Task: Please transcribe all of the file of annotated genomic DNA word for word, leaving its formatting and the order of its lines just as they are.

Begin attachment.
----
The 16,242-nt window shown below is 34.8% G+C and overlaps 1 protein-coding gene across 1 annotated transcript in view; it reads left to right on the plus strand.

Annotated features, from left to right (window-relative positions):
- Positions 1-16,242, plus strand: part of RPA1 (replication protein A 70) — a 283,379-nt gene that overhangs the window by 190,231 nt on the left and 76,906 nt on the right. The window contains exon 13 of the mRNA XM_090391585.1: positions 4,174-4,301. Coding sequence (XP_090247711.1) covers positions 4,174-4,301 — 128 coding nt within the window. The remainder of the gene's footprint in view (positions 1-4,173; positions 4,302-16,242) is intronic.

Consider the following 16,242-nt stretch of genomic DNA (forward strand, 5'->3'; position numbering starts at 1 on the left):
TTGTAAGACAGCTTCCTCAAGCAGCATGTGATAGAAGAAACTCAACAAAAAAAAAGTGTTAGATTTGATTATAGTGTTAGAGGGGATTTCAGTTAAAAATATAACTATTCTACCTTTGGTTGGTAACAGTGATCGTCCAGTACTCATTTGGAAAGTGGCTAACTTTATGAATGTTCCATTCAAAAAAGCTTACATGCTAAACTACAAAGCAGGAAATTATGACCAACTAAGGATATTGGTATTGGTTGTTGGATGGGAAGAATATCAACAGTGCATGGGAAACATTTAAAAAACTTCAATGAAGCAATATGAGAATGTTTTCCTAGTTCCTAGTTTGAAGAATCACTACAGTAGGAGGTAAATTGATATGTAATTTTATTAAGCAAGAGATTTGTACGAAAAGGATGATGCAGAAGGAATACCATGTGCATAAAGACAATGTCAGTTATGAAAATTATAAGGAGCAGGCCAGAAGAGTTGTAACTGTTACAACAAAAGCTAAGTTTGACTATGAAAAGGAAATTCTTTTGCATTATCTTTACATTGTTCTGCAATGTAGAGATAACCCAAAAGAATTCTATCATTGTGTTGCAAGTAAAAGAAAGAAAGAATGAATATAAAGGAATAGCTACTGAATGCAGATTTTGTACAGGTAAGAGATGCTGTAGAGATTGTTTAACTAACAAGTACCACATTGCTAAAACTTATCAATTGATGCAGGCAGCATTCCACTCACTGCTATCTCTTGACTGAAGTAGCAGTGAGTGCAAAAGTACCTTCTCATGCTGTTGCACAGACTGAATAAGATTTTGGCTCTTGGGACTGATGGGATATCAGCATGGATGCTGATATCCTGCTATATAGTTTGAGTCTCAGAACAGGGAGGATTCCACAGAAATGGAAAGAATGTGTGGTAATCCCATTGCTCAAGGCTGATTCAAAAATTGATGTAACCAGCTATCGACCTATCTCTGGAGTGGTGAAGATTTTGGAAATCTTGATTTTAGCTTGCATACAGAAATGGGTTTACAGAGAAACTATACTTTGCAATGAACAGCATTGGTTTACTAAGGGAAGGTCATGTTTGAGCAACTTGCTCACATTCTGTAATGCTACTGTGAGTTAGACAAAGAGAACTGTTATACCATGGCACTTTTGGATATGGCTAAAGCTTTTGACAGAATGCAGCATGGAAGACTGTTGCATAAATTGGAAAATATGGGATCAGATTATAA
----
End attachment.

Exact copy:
The 16,242-nt window shown below is 34.8% G+C and overlaps 1 protein-coding gene across 1 annotated transcript in view; it reads left to right on the plus strand.

Annotated features, from left to right (window-relative positions):
- Positions 1-16,242, plus strand: part of RPA1 (replication protein A 70) — a 283,379-nt gene that overhangs the window by 190,231 nt on the left and 76,906 nt on the right. The window contains exon 13 of the mRNA XM_090391585.1: positions 4,174-4,301. Coding sequence (XP_090247711.1) covers positions 4,174-4,301 — 128 coding nt within the window. The remainder of the gene's footprint in view (positions 1-4,173; positions 4,302-16,242) is intronic.

Consider the following 16,242-nt stretch of genomic DNA (forward strand, 5'->3'; position numbering starts at 1 on the left):
TTGTAAGACAGCTTCCTCAAGCAGCATGTGATAGAAGAAACTCAACAAAAAAAAAGTGTTAGATTTGATTATAGTGTTAGAGGGGATTTCAGTTAAAAATATAACTATTCTACCTTTGGTTGGTAACAGTGATCGTCCAGTACTCATTTGGAAAGTGGCTAACTTTATGAATGTTCCATTCAAAAAAGCTTACATGCTAAACTACAAAGCAGGAAATTATGACCAACTAAGGATATTGGTATTGGTTGTTGGATGGGAAGAATATCAACAGTGCATGGGAAACATTTAAAAAACTTCAATGAAGCAATATGAGAATGTTTTCCTAGTTCCTAGTTTGAAGAATCACTACAGTAGGAGGTAAATTGATATGTAATTTTATTAAGCAAGAGATTTGTACGAAAAGGATGATGCAGAAGGAATACCATGTGCATAAAGACAATGTCAGTTATGAAAATTATAAGGAGCAGGCCAGAAGAGTTGTAACTGTTACAACAAAAGCTAAGTTTGACTATGAAAAGGAAATTCTTTTGCATTATCTTTACATTGTTCTGCAATGTAGAGATAACCCAAAAGAATTCTATCATTGTGTTGCAAGTAAAAGAAAGAAAGAATGAATATAAAGGAATAGCTACTGAATGCAGATTTTGTACAGGTAAGAGATGCTGTAGAGATTGTTTAACTAACAAGTACCACATTGCTAAAACTTATCAATTGATGCAGGCAGCATTCCACTCACTGCTATCTCTTGACTGAAGTAGCAGTGAGTGCAAAAGTACCTTCTCATGCTGTTGCACAGACTGAATAAGATTTTGGCTCTTGGGACTGATGGGATATCAGCATGGATGCTGATATCCTGCTATATAGTTTGAGTCTCAGAACAGGGAGGATTCCACAGAAATGGAAAGAATGTGTGGTAATCCCATTGCTCAAGGCTGATTCAAAAATTGATGTAACCAGCTATCGACCTATCTCTGGAGTGGTGAAGATTTTGGAAATCTTGATTTTAGCTTGCATACAGAAATGGGTTTACAGAGAAACTATACTTTGCAATGAACAGCATTGGTTTACTAAGGGAAGGTCATGTTTGAGCAACTTGCTCACATTCTGTAATGCTACTGTGAGTTAGACAAAGAGAACTGTTATACCATGGCACTTTTGGATATGGCTAAAGCTTTTGACAGAATGCAGCATGGAAGACTGTTGCATAAATTGGAAAATATGGGATCAGATTATAA